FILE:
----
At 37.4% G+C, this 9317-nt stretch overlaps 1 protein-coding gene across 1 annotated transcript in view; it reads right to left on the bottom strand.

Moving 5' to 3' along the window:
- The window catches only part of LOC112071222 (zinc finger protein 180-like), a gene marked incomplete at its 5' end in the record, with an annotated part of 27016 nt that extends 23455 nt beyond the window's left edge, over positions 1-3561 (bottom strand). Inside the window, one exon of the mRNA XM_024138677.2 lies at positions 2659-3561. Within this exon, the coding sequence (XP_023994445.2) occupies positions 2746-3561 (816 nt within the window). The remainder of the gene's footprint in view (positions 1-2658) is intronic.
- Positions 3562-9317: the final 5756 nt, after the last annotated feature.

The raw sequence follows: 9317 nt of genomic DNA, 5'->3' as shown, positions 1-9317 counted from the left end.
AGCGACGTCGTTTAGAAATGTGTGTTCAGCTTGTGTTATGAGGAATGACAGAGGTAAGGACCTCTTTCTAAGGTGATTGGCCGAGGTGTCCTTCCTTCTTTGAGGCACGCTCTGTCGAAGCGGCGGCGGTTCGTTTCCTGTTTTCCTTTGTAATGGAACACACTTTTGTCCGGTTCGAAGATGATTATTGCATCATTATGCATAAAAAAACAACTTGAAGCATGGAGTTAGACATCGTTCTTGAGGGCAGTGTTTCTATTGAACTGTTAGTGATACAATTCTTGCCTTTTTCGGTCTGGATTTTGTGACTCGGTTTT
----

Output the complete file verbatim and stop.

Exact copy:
At 37.4% G+C, this 9317-nt stretch overlaps 1 protein-coding gene across 1 annotated transcript in view; it reads right to left on the bottom strand.

Moving 5' to 3' along the window:
- The window catches only part of LOC112071222 (zinc finger protein 180-like), a gene marked incomplete at its 5' end in the record, with an annotated part of 27016 nt that extends 23455 nt beyond the window's left edge, over positions 1-3561 (bottom strand). Inside the window, one exon of the mRNA XM_024138677.2 lies at positions 2659-3561. Within this exon, the coding sequence (XP_023994445.2) occupies positions 2746-3561 (816 nt within the window). The remainder of the gene's footprint in view (positions 1-2658) is intronic.
- Positions 3562-9317: the final 5756 nt, after the last annotated feature.

The raw sequence follows: 9317 nt of genomic DNA, 5'->3' as shown, positions 1-9317 counted from the left end.
AGCGACGTCGTTTAGAAATGTGTGTTCAGCTTGTGTTATGAGGAATGACAGAGGTAAGGACCTCTTTCTAAGGTGATTGGCCGAGGTGTCCTTCCTTCTTTGAGGCACGCTCTGTCGAAGCGGCGGCGGTTCGTTTCCTGTTTTCCTTTGTAATGGAACACACTTTTGTCCGGTTCGAAGATGATTATTGCATCATTATGCATAAAAAAACAACTTGAAGCATGGAGTTAGACATCGTTCTTGAGGGCAGTGTTTCTATTGAACTGTTAGTGATACAATTCTTGCCTTTTTCGGTCTGGATTTTGTGACTCGGTTTT